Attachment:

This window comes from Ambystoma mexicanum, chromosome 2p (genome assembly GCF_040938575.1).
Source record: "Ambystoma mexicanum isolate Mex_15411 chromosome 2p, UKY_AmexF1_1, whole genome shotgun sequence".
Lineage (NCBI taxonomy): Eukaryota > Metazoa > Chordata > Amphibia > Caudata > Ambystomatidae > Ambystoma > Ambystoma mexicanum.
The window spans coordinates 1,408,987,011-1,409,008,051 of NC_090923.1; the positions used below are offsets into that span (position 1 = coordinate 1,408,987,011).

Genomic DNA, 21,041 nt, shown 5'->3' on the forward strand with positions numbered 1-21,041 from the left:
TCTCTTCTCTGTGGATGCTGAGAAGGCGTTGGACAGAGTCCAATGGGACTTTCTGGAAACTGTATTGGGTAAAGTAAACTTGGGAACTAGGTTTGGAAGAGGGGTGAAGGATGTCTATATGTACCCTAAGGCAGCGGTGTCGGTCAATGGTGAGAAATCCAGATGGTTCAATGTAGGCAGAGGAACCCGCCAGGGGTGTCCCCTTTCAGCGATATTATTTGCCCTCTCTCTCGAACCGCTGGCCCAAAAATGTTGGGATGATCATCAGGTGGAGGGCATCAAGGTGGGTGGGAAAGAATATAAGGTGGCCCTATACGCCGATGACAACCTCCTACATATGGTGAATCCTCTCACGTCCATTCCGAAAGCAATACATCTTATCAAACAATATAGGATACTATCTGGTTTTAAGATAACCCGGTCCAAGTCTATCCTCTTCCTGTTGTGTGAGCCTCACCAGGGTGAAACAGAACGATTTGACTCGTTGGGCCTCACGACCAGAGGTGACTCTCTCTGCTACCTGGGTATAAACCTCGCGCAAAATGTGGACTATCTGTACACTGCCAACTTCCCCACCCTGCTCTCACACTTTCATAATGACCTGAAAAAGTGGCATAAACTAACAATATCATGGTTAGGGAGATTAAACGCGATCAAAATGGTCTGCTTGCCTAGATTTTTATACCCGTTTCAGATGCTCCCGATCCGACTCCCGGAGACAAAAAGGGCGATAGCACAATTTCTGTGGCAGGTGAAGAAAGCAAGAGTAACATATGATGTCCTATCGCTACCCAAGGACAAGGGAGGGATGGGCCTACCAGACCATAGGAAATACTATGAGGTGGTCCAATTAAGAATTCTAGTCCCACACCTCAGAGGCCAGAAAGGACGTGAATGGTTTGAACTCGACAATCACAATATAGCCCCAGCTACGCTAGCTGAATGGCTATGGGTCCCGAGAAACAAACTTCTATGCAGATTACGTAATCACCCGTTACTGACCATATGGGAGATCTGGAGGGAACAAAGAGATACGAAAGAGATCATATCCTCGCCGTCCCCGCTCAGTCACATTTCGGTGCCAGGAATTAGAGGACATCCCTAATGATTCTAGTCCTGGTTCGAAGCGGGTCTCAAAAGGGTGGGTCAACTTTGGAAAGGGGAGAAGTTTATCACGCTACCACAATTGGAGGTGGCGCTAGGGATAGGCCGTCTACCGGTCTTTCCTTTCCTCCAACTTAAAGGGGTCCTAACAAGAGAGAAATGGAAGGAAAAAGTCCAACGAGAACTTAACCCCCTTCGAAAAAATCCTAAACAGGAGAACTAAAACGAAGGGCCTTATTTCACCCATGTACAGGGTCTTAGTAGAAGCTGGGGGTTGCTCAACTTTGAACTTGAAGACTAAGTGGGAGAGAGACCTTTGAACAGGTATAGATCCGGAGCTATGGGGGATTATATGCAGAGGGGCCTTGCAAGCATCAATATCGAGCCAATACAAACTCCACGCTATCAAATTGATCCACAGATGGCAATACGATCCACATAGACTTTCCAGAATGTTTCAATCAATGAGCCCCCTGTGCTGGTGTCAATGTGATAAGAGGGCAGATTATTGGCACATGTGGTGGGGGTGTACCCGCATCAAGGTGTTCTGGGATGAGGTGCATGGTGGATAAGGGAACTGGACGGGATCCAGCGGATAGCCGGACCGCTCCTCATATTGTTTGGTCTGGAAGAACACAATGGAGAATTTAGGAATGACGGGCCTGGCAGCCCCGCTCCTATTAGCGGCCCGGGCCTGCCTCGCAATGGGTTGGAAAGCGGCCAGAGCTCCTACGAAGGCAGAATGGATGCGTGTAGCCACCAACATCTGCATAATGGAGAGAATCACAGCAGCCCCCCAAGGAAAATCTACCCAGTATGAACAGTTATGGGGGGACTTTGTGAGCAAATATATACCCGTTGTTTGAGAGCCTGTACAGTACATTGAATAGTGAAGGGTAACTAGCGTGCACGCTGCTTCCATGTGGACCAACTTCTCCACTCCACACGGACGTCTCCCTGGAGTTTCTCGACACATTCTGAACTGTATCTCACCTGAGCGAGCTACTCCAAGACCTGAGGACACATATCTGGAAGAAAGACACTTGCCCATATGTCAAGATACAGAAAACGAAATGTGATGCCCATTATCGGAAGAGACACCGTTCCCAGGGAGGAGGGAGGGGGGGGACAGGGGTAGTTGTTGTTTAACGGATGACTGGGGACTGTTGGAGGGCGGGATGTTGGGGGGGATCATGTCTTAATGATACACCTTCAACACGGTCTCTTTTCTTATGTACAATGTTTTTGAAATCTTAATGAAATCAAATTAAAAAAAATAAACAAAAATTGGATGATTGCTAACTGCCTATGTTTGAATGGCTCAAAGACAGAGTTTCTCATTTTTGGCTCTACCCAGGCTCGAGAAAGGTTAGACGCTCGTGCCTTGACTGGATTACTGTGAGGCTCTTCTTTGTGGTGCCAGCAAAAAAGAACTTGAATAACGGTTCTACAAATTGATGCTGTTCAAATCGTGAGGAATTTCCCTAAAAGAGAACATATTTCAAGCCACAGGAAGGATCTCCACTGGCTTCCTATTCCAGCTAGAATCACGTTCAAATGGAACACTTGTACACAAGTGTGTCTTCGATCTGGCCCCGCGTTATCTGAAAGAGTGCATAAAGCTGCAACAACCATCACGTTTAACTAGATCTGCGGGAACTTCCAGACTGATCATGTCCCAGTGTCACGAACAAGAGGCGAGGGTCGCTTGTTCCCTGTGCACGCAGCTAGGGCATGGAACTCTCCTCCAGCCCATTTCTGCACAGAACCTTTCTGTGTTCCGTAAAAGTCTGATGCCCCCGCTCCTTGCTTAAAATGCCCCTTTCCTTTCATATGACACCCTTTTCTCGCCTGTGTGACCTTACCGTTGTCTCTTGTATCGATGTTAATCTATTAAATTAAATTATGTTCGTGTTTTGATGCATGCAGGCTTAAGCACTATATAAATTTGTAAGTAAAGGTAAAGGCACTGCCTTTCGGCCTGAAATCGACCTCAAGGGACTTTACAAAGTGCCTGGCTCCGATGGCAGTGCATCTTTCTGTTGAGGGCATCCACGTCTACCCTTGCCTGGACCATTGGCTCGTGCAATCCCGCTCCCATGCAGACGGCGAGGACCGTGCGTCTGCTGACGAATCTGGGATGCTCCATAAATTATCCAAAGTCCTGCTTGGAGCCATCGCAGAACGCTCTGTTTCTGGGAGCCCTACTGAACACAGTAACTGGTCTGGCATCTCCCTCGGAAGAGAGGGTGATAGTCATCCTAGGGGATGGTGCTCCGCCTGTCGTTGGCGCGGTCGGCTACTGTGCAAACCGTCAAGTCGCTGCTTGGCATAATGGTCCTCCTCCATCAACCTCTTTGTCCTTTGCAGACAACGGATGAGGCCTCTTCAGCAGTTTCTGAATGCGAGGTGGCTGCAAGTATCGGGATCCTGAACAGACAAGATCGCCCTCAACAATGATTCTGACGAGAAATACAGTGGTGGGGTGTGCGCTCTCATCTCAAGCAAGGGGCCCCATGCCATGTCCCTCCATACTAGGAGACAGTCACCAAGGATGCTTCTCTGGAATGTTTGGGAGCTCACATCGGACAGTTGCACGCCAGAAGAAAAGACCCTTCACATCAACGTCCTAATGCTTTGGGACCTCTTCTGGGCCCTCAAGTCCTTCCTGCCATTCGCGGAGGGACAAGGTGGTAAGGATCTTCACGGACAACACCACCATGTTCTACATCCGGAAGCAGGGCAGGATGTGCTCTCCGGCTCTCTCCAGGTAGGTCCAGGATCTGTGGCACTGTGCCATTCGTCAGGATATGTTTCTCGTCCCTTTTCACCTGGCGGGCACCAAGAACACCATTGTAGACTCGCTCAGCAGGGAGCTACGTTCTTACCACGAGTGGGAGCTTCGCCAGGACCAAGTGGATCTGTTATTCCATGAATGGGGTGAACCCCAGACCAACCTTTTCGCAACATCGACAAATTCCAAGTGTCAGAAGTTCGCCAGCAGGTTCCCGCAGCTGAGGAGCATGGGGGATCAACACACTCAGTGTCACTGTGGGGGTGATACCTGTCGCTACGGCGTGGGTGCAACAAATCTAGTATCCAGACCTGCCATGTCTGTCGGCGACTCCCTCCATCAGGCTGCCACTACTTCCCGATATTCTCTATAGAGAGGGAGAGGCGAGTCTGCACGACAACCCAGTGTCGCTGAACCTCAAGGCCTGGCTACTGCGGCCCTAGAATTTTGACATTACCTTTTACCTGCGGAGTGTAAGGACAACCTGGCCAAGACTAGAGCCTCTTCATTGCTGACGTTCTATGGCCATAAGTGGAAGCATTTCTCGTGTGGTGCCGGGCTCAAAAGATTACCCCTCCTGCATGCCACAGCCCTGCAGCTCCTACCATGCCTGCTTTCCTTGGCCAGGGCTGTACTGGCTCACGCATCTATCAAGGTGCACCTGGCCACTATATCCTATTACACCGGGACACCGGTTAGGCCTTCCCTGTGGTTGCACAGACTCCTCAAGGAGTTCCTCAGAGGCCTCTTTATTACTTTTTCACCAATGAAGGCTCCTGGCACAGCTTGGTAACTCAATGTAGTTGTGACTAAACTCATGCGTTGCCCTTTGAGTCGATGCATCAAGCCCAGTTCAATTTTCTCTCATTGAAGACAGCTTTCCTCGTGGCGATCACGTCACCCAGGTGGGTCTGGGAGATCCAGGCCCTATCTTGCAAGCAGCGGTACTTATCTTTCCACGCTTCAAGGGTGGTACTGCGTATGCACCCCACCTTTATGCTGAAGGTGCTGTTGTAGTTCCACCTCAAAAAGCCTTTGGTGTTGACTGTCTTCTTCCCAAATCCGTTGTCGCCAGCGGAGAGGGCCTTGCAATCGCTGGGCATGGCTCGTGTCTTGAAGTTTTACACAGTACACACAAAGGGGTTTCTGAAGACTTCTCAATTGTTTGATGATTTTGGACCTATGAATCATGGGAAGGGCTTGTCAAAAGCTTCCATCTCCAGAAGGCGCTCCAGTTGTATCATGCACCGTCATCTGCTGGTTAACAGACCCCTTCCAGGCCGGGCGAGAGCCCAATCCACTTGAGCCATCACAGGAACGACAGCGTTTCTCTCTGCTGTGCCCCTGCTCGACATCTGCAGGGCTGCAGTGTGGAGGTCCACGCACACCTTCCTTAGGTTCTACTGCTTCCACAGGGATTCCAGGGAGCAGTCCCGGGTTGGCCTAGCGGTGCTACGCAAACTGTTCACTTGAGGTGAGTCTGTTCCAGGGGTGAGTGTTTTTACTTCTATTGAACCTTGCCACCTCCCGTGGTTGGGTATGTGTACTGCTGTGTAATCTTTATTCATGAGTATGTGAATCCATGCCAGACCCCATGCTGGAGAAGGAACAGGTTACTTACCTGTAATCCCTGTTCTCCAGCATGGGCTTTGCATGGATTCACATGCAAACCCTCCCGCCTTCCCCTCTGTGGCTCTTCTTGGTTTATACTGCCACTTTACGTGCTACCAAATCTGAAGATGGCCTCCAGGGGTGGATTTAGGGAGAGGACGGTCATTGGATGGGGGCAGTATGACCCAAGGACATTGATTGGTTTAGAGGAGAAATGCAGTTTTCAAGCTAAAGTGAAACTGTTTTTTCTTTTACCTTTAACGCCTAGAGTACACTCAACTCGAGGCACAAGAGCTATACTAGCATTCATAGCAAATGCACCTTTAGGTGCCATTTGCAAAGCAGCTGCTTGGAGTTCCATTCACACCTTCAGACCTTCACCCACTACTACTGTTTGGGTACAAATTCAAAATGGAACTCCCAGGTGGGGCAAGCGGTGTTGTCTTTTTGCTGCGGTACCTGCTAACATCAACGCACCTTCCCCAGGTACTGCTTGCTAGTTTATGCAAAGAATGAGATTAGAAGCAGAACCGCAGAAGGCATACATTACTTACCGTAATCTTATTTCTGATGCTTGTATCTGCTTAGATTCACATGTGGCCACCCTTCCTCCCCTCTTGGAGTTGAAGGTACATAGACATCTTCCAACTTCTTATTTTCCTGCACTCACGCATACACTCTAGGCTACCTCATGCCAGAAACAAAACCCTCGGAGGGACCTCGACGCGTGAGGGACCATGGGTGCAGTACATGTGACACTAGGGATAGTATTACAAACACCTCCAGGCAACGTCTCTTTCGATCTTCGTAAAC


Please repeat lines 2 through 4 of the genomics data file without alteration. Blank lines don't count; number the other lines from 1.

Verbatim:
Source record: "Ambystoma mexicanum isolate Mex_15411 chromosome 2p, UKY_AmexF1_1, whole genome shotgun sequence".
Lineage (NCBI taxonomy): Eukaryota > Metazoa > Chordata > Amphibia > Caudata > Ambystomatidae > Ambystoma > Ambystoma mexicanum.
The window spans coordinates 1,408,987,011-1,409,008,051 of NC_090923.1; the positions used below are offsets into that span (position 1 = coordinate 1,408,987,011).